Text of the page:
When evaluating a trained binary classification model we often evaluate the misclassification rates, precision-recall, and AUC.

However, one useful feature of classification algorithms are the probability estimates they give, which support the label predictions made by the model.

These probabilities can be useful for a variety of reasons depending on the use case. When using these probabilities it would be useful to have a confidence interval rather than a single point estimate.

So, how can we estimate a probability confidence interval given that the misclassification error may not always serve as a proxy for the error between the estimated probability and the actual probability (which is often unknown)?

I've considered using brier score but I'm sure there is a better way. Can anyone point me in the right direction or offer your own insight?

For example, If I have classes [C0, C1] and my probabilities for a given instance $(x^{(i)}, y^{(i)})$ are {C0: 80, C1:20} then I will classify this instance as C0. Let's suppose that C0 is the correct class label, at this point the model has done it's job and made the correct classification.

I want to go another step further and use the probabilities {C0:80, C1:20} which could be useful for a variety of reasons.

Let's say C0 and C1 respectively represent a customer keeping and closing their account with a bank.

If we wanted to create an expected value $EV$ of dollars at risk of leaving the bank we could calculate $EV$ as $P(C1) * account \space balance$. This would give us a point estimate of $EV$, which is fine but may not tell the whole story given our uncertainty in the model.

So, how can we provide a lower limit and upper limit of the probability this instance is of class C1 with 95% confidence?

  • 2
    $\begingroup$ If I understood your question well, you want to have the confidence probability of your output. Since you are using Cross entropy you must have a sigmoid function or softmax just right before your cost function. the output of these two functions gives you how confidence your network is. if you are having miss-classification the confidence has no sense in this area. $\endgroup$
    – Feras
    May 12, 2017 at 14:39
  • $\begingroup$ @Feras I've added to the question, I hope I have clarified. Thanks. $\endgroup$
    – berrypy
    May 12, 2017 at 15:37

2 Answers 2


I don't think there is a good way to do this for all models, however for a lot of models it's possible to get a sense of uncertainty (this is the keyword you are looking for) in your predictions. I'll list a few:

Bayesian logistic regression gives a probability distribution over probabilities. MCMC can sample weights from your logistic regression (or more sophisticated) model which in turn predict different probabilities. If the variance in these probabilities are high you are less certain about the predictions, you could empirically take the 5% quantile or something.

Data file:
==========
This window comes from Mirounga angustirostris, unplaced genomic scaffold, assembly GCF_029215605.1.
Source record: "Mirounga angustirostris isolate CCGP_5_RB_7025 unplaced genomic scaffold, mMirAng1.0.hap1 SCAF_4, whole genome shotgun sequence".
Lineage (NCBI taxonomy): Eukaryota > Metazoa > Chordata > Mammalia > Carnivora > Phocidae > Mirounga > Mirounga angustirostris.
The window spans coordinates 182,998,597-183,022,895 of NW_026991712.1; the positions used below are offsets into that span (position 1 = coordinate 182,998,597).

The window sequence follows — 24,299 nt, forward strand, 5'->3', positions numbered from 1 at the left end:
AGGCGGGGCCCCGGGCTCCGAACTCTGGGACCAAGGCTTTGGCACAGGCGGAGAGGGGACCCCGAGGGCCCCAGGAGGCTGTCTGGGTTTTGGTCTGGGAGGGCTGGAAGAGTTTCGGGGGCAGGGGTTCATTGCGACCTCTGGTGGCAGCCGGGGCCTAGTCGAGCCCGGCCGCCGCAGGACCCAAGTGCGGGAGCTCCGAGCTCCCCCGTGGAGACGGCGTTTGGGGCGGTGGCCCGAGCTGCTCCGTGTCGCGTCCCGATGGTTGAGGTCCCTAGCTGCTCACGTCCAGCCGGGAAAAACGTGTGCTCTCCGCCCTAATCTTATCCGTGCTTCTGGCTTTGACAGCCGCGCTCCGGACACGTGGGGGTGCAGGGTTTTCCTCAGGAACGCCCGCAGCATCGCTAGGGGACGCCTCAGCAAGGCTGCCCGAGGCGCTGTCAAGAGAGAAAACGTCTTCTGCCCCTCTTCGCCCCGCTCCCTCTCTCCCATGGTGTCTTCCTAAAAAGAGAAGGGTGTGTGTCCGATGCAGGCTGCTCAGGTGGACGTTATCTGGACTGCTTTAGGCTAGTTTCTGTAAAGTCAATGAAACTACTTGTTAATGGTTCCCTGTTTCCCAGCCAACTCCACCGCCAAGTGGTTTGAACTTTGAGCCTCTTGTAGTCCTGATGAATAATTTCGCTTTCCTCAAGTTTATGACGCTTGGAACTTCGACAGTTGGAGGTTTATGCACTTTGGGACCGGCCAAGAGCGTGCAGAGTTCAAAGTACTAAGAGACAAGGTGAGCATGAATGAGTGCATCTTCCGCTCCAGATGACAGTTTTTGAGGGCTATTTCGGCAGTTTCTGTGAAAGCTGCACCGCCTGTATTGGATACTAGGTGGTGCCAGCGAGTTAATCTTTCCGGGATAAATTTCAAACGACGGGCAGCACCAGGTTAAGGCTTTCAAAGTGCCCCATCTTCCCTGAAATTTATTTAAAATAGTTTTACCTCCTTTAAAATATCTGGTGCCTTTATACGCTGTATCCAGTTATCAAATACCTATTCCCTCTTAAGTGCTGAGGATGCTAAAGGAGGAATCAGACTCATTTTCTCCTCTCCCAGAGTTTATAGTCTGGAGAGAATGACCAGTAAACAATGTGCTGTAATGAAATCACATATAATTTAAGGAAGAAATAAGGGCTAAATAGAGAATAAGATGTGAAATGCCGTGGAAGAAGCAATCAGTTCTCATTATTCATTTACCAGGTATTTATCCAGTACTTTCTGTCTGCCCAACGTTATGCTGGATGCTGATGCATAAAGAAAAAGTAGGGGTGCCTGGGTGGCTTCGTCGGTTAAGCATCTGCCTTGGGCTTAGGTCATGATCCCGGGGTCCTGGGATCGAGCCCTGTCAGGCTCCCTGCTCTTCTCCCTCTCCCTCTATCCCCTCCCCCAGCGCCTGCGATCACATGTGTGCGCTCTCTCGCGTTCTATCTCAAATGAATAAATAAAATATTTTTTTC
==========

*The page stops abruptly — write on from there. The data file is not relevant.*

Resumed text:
With neural networks you could train them with dropout (not a bad idea in general) and then instead of testing without the dropout, you do multiple forward passes per prediction and this way you sample from different models. If the variance is high, again you are more uncertain. Variational Inference is another way to sample networks and sample from these different networks to get a measure of uncertainty.

I don't know from the top of my head but I'm sure you could do something with random forests with the variance between the different end nodes where your features end up, assuming they are not deep, but this is just something I thought of.


I don't think that the notion of confidence intervals exists for classifiers.

However you can measure the model uncertainty by looking at the probabilities returned by your model. Be aware that probability is not uncertainty but if you calibrate your probabilities, you can have an idea of the belief of event realisation from a frequentist point of view.

You can expect the error of prediction to be the same as the predicted probability. Indeed with a calibrated classifier if the probability to belong to a certain class is 0.8, you can have 80% chance that your sample actually belongs to this class.

  • $\begingroup$ Can't we achieve something to assess the uncertainty by boostrapping the calibration process ? Suppose we have a sample with a predicted score of 0.8, we collect N samples similar to it (so thieir predicted score should also be close to 0.8) and proceed to M bootstrap calibrations --> that way maybe we could derive an uncertainty interval for that sample? $\endgroup$
    – Tanguy
    Oct 6, 2021 at 17:42
  • $\begingroup$ @Tanguy one could do that indeed. This sounds to me like the method described below in Jan van der Vegt answer (the one where you do multiple prediction with different dropout and check the variance). $\endgroup$
    – Samos
    Oct 7, 2021 at 18:37

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